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Dec 06, 1999

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ATCs to be headed by HC judges

In a late-night development on Thursday, the president promulgated an ordinance amending the AntiTerrorism Act, 1997, to the extent that a special antiterrorism court will now consist of a high court judge.

Under section 13 of ATA, 1997, a Special Court for Anti Terrorism consisted of a judge who " is or has been a Session Judge or an Additional Session Judge".

After the amendment to section 13, a special court for anti-terrorism will consist of a judge who "is a Judge of High Court."

The provisions of the ordinance, called Anti-Terrorism (Third Amendment) Ordinance 1999, will have overriding effects, notwithstanding any other provision contained in any other law for the time being in force.

Through this amendment the president has provided a new sub section to section 13 of the Act.

The new section reads as: " Notwithstanding anything contained in sub-section (2) and subsection (3), the federal government or if so directed by the government, the provincial government shall, in addition to the existence to special courts or such other special courts as may be established in the area, establish one such additional special court under this at the principal seat of the Lahore High Court and the High Court of Sindh and appoint a judge of such High Court as a jude of special court in consultation with the chief justice of the High Court concerned, and where a judge of High Court is appointed as judge for any area under this Act, he shall be the administrative judge for that area and such administrative judge may, in addition to the powers exercisable under this Act, either suo motu or on the application of any party, at any stage or of the proceedings whether before or after framing of charge, for sufficient cause including as mentioned in sub-section (1) of section 28, transfer, withdraw or recall any case pending before any other special court in that area and may either try the case himself or make it over for trial to any other special court in that area."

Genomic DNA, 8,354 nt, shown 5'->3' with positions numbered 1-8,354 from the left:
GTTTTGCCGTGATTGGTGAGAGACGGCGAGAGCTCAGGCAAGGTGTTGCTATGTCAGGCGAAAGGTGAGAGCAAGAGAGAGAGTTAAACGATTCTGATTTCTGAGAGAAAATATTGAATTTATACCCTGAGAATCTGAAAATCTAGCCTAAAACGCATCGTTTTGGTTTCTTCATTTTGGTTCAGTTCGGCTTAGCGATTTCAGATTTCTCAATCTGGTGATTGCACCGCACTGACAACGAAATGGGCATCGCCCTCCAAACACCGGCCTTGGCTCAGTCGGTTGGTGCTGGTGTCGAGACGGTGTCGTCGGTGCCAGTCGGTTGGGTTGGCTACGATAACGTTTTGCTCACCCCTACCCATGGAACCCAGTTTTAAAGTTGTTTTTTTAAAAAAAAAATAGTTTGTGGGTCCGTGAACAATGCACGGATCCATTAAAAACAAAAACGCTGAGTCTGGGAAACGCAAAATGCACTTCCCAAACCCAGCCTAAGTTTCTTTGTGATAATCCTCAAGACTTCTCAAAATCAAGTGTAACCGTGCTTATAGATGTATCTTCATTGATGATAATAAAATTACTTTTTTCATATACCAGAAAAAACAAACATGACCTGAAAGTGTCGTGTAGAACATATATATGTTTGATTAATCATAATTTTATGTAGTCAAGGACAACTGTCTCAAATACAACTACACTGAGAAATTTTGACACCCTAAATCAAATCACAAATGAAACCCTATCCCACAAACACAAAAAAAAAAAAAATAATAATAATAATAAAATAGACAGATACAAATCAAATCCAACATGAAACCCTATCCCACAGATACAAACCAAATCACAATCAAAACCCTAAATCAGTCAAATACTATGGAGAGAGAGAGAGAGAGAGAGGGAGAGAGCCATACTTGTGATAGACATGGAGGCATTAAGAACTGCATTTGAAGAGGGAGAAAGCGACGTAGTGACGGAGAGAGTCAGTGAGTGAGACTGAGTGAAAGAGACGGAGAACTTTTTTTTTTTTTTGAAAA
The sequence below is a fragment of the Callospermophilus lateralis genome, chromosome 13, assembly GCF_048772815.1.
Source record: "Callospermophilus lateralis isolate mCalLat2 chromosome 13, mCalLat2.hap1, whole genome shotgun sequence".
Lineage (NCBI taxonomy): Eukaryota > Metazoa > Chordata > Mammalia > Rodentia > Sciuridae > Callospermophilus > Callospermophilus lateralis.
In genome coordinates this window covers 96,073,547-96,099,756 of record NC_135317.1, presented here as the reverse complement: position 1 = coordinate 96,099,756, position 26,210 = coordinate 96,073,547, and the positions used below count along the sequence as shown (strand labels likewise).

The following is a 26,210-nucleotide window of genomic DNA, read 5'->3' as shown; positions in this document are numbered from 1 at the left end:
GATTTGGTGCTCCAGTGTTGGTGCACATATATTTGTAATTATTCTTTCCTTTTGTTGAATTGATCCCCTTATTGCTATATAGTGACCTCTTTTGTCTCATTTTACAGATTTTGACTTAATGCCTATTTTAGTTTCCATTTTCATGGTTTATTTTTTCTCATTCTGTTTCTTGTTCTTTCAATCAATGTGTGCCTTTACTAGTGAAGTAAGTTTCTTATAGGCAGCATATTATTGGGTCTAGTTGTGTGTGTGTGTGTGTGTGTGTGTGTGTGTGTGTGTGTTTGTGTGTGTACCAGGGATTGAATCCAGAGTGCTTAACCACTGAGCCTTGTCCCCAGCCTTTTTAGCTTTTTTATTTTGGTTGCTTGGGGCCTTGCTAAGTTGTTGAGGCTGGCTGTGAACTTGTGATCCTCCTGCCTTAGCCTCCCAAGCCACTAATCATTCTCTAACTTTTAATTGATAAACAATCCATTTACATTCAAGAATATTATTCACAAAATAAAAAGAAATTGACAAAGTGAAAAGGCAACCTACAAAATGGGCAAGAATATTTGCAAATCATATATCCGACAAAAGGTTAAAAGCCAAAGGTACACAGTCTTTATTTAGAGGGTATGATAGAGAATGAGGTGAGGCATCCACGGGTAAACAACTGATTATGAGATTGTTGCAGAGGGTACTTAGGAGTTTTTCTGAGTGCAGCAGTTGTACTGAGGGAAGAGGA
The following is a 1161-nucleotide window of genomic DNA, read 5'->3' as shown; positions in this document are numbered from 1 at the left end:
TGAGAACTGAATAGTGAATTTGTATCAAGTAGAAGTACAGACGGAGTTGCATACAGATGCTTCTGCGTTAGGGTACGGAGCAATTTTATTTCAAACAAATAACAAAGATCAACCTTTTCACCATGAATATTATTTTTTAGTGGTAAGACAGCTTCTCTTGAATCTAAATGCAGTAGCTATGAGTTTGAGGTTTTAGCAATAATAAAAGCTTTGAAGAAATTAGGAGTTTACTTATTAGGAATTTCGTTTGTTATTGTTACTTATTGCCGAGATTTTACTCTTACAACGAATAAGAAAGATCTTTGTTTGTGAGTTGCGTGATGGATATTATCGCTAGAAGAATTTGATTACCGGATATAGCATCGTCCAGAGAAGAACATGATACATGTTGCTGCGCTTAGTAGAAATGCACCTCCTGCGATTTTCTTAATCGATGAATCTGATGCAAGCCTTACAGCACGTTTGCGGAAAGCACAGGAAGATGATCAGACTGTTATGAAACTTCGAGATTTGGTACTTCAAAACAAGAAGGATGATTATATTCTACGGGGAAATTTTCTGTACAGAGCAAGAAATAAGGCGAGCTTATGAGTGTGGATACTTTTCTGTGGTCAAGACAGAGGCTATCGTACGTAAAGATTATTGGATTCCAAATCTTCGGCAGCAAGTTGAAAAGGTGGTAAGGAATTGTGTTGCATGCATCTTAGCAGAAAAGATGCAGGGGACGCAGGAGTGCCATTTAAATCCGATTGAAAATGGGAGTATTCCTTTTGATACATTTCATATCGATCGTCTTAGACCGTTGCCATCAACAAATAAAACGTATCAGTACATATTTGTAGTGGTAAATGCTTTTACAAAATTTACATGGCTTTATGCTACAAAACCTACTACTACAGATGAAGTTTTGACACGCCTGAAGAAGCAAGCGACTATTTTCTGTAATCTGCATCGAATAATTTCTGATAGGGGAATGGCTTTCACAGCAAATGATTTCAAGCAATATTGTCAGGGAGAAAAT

Strategy to devolve power to lowest level

The federal minister for environment, local bodies and rural development, Omar Asghar Khan, has drawn up the military government's strategy for devolution of power to the grassroots level within the next couple of months.

At a press conference here on Wednesday, the minister spoke in detail on important aspects of the new district government set-up.

He said the government would ensure a legal cover to the new system, the establishment of an independent and powerful election commission, reform in civil bureaucracy, the generation and collection of local taxes, the transfer of funds from Centre to the district governments, the introduction of an effective audit system at the district level, etc.

Omar said discussions were continuing for evolving a system to decentralize powers at the grassroots level and added that the representatives of provincial governments, chambers of commerce, octroi, federation, etc., were invited to present their viewpoints on the matter.